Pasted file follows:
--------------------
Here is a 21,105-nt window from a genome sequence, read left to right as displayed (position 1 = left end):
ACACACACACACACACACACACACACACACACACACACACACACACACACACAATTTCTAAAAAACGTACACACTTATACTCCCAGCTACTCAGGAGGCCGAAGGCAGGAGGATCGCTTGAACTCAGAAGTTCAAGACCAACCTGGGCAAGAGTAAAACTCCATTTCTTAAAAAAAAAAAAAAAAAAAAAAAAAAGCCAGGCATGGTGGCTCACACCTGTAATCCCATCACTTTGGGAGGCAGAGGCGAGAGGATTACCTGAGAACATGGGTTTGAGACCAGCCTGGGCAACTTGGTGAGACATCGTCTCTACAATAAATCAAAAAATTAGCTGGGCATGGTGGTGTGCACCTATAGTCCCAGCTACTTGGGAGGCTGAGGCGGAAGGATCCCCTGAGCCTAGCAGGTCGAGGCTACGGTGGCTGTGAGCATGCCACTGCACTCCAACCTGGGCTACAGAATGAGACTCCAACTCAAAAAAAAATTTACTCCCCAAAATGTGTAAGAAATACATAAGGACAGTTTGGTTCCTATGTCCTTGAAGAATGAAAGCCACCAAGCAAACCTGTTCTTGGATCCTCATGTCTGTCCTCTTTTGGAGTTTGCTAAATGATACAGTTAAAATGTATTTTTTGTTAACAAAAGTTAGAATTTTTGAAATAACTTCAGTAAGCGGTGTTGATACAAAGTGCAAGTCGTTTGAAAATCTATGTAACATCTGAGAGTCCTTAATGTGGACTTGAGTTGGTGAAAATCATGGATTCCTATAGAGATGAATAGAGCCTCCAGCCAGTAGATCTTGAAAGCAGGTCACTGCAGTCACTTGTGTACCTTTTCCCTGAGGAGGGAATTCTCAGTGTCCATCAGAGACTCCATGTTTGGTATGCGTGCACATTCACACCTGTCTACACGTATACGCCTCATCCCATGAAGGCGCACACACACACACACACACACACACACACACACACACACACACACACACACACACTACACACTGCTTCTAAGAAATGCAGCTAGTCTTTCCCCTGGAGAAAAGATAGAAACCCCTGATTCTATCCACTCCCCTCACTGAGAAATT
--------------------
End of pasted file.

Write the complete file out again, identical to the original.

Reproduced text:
Here is a 21,105-nt window from a genome sequence, read left to right as displayed (position 1 = left end):
ACACACACACACACACACACACACACACACACACACACACACACACACACACAATTTCTAAAAAACGTACACACTTATACTCCCAGCTACTCAGGAGGCCGAAGGCAGGAGGATCGCTTGAACTCAGAAGTTCAAGACCAACCTGGGCAAGAGTAAAACTCCATTTCTTAAAAAAAAAAAAAAAAAAAAAAAAAAGCCAGGCATGGTGGCTCACACCTGTAATCCCATCACTTTGGGAGGCAGAGGCGAGAGGATTACCTGAGAACATGGGTTTGAGACCAGCCTGGGCAACTTGGTGAGACATCGTCTCTACAATAAATCAAAAAATTAGCTGGGCATGGTGGTGTGCACCTATAGTCCCAGCTACTTGGGAGGCTGAGGCGGAAGGATCCCCTGAGCCTAGCAGGTCGAGGCTACGGTGGCTGTGAGCATGCCACTGCACTCCAACCTGGGCTACAGAATGAGACTCCAACTCAAAAAAAAATTTACTCCCCAAAATGTGTAAGAAATACATAAGGACAGTTTGGTTCCTATGTCCTTGAAGAATGAAAGCCACCAAGCAAACCTGTTCTTGGATCCTCATGTCTGTCCTCTTTTGGAGTTTGCTAAATGATACAGTTAAAATGTATTTTTTGTTAACAAAAGTTAGAATTTTTGAAATAACTTCAGTAAGCGGTGTTGATACAAAGTGCAAGTCGTTTGAAAATCTATGTAACATCTGAGAGTCCTTAATGTGGACTTGAGTTGGTGAAAATCATGGATTCCTATAGAGATGAATAGAGCCTCCAGCCAGTAGATCTTGAAAGCAGGTCACTGCAGTCACTTGTGTACCTTTTCCCTGAGGAGGGAATTCTCAGTGTCCATCAGAGACTCCATGTTTGGTATGCGTGCACATTCACACCTGTCTACACGTATACGCCTCATCCCATGAAGGCGCACACACACACACACACACACACACACACACACACACACACACACACACACACACTACACACTGCTTCTAAGAAATGCAGCTAGTCTTTCCCCTGGAGAAAAGATAGAAACCCCTGATTCTATCCACTCCCCTCACTGAGAAATT